Christmas is upon us once more. As the parents of 19 and 15 year old children, it has been quite some time since there was anything “fun” under the tree. By fun I mean awesome toys that strike the imagination. I have to admit that with the exception of McDonald’s toys or other rinky-tink items, I have ALL of my children’s favorite toys in storage waiting for the day when they would like them back for their own children. Back in the “fun toy” days before wrapping, my husband and I would dismantle toys from all from the horrible Fort Knox shrink wrap, ties, staples, and other torturous packing and reinsert them into the box so that the kids could start playing right when they opened them without any pieces thrown away on accident.
It was always hard to find a place to stop shopping when they were little. The temptation to spend without reservation was always there because there were SO MANY choices. Fortunately, our children always preferred playing outside when they could so we didn’t have only video games under the tree. Our daughter never liked dolls – so Little Pet Shop and the like found places with GI Joe’s and other toys that required imagination. With a daddy that always worked swing shift, our children knew how to play quietly. They would take their toys into the living room and set up kingdoms of their own and be entertained for hours, so imaginative toys ruled the day.
As often as Tim’s schedule would allow we used to have “coloring nights”. This was different than family night. Family night was watching movies and eating popcorn (and was hard to come by because Tim was often not home), but friends and family might still drop by or call and we were open to whatever might come up. Coloring nights on the other hand, were sacred. We shut off all phones (cell AND land line). Locked the door. Pulled the curtains. Put a sign on the door that we hoped visitors would come again some other time as we were unavailable. Looking back, I think the act of putting the sign on the door made the fact that we were devoting our UNINTERRUPTED time to them a solid thing. We had piles of coloring books and a giant tub of crayons. We put the coloring books very close to one another on the floor so that when we laid on the floor to color our heads were almost touching. Tim and I would color and be silent. As a parent, it has always been hard for me not to prod and pry to get every last detail. Tim is always the smarter one. He just asks a question or two – enough to open a door – and then he waits for THEM to talk. On coloring night in the space of our silence, the children would begin to talk. Talk about their day, their friends, their dreams, their worries. It was amazing the amount of insight into two little people that would come out during those few hours. Sometimes we would laugh until we cried. Sometimes their thoughts would extend into what was going on in the world in general – political, medical – whatever they might have heard on the news (because their mom is a news junkie) and shock us with how much they understood. Now, those moments seem crystalline in my mind. If it were a movie it would be a cold winter with snow blowing, looking in a window at a family. The movie lens would have a filter on it so that the scene was all misty and magical looking on the edges to emphasize the togetherness of the family against the outside world.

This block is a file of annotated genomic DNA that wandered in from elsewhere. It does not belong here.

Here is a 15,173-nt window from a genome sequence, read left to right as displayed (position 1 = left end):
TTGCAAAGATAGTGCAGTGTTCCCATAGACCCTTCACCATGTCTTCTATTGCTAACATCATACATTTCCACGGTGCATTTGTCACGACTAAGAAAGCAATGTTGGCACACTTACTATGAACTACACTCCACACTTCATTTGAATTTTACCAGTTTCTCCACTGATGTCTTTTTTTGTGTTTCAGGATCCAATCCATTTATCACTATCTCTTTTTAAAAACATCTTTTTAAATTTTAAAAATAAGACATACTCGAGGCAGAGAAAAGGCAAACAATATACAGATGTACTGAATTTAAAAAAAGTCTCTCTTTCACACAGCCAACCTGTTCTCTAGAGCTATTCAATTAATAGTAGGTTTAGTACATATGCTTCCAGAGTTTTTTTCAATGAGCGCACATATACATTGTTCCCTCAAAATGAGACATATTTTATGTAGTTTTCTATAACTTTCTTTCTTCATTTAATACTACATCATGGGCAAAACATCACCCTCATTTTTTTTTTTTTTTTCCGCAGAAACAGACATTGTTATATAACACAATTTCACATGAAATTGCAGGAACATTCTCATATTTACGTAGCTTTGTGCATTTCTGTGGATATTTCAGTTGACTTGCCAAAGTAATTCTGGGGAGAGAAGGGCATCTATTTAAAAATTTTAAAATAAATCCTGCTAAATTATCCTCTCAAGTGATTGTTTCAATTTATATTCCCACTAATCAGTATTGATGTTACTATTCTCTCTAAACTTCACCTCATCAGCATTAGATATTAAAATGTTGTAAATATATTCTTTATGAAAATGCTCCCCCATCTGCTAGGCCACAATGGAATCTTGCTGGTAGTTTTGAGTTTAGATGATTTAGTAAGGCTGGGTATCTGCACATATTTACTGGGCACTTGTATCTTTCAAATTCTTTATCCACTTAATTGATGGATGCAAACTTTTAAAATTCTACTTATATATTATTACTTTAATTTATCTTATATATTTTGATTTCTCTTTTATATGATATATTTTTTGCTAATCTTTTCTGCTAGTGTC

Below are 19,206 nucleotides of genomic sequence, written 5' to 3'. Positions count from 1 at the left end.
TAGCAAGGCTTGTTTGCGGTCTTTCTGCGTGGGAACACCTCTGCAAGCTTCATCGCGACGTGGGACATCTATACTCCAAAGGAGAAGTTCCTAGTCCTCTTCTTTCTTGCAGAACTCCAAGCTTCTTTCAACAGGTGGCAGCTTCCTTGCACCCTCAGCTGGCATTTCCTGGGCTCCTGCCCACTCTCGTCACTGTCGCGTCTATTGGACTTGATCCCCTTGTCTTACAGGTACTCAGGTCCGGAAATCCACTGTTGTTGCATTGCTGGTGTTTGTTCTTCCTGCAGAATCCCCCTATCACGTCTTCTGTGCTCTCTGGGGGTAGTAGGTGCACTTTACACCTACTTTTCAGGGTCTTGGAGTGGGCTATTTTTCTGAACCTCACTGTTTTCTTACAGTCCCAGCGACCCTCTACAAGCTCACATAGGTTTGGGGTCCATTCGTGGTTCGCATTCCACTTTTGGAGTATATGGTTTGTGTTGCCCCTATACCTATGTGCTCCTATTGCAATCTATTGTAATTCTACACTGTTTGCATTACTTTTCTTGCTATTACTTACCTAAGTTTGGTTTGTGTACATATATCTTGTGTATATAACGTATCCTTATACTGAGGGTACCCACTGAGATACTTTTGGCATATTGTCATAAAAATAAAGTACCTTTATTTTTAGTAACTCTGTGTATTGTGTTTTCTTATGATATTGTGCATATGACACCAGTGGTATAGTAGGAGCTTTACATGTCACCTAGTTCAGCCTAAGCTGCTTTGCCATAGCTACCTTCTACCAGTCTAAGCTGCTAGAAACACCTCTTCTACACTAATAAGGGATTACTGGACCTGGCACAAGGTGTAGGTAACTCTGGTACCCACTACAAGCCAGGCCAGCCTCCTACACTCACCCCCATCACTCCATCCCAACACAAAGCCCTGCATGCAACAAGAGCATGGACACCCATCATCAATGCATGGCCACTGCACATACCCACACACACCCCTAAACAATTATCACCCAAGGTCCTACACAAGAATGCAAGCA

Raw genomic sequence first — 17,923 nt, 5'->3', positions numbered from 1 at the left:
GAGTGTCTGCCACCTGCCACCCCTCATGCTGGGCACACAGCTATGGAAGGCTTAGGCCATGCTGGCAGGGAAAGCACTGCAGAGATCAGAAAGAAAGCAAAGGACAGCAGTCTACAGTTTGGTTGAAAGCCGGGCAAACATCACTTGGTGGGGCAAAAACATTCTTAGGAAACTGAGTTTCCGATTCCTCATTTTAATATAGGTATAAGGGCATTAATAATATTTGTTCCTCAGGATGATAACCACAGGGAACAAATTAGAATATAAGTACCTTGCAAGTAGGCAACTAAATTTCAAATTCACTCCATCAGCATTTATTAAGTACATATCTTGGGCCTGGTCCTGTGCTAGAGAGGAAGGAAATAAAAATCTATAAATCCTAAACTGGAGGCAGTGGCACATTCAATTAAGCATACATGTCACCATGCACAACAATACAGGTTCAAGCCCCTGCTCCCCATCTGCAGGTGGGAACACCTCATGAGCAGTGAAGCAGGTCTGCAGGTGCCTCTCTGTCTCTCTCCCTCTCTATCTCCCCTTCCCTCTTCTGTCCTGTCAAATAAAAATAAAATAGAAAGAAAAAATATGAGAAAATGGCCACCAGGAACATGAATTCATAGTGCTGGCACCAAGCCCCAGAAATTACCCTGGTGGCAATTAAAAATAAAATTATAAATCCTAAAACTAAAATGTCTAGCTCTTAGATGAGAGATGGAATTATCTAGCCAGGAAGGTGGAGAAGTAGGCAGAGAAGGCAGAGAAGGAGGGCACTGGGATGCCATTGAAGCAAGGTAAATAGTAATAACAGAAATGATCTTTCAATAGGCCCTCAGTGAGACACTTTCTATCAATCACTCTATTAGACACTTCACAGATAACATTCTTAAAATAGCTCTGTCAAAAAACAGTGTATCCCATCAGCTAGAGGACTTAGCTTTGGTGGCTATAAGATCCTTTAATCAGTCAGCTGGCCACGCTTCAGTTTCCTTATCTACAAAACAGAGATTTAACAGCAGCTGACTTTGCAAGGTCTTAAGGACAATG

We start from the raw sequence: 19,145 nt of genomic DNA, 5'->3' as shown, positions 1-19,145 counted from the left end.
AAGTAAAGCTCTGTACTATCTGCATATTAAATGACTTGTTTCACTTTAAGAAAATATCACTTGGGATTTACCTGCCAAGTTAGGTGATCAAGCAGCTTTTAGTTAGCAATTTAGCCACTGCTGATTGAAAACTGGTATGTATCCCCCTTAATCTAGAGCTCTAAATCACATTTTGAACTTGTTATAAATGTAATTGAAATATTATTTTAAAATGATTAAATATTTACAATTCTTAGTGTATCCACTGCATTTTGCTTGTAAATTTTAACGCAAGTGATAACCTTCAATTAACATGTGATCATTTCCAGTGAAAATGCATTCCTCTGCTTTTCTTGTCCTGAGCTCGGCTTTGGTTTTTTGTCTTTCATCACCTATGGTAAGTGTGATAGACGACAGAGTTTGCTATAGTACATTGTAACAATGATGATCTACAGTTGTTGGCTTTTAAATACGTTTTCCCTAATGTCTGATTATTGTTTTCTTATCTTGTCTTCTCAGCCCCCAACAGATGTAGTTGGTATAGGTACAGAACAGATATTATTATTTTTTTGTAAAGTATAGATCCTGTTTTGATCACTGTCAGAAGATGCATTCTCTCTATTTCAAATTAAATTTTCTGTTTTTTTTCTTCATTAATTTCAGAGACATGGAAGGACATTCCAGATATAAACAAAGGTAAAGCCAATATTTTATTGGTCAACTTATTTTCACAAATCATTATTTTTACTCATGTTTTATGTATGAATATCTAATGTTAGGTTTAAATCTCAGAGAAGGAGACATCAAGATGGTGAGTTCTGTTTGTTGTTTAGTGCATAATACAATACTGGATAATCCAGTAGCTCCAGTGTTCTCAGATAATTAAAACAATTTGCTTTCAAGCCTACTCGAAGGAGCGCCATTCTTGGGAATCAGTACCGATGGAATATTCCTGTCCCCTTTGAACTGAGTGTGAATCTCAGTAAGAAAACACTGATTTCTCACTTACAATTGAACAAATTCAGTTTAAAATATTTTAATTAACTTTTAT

The other day I ran across the basket of coloring books. You could not possibly have enough money to offer me to buy those coloring books. Looking back on the pages I can tell which child colored what (different styles) and which ones we colored. When I am old and gray and my mind is gone, I hope that someone gives me a coloring book and those days come back to me. Obviously as a sentimental person, I knew that the kids growing up would come too soon for me. I just didn’t know HOW too soon. Son is 19 and living on his own. Daughter is 15 and already working towards her goal of being a hospice nurse. They have occasional days where it is obvious that someone spoiled them (I don’t know who she was but when I find her I will smack her!), but for the most part they are well on their way to being people who give something to society. I am proud of them for being independent thinkers and making their way, but I miss the days of “coloring nights”.
Both of our kids have said they don’t want much for Christmas this year. Son wants a new cap. Daughter wants fuzzy socks. Maybe what they really need is a coloring book and new crayons.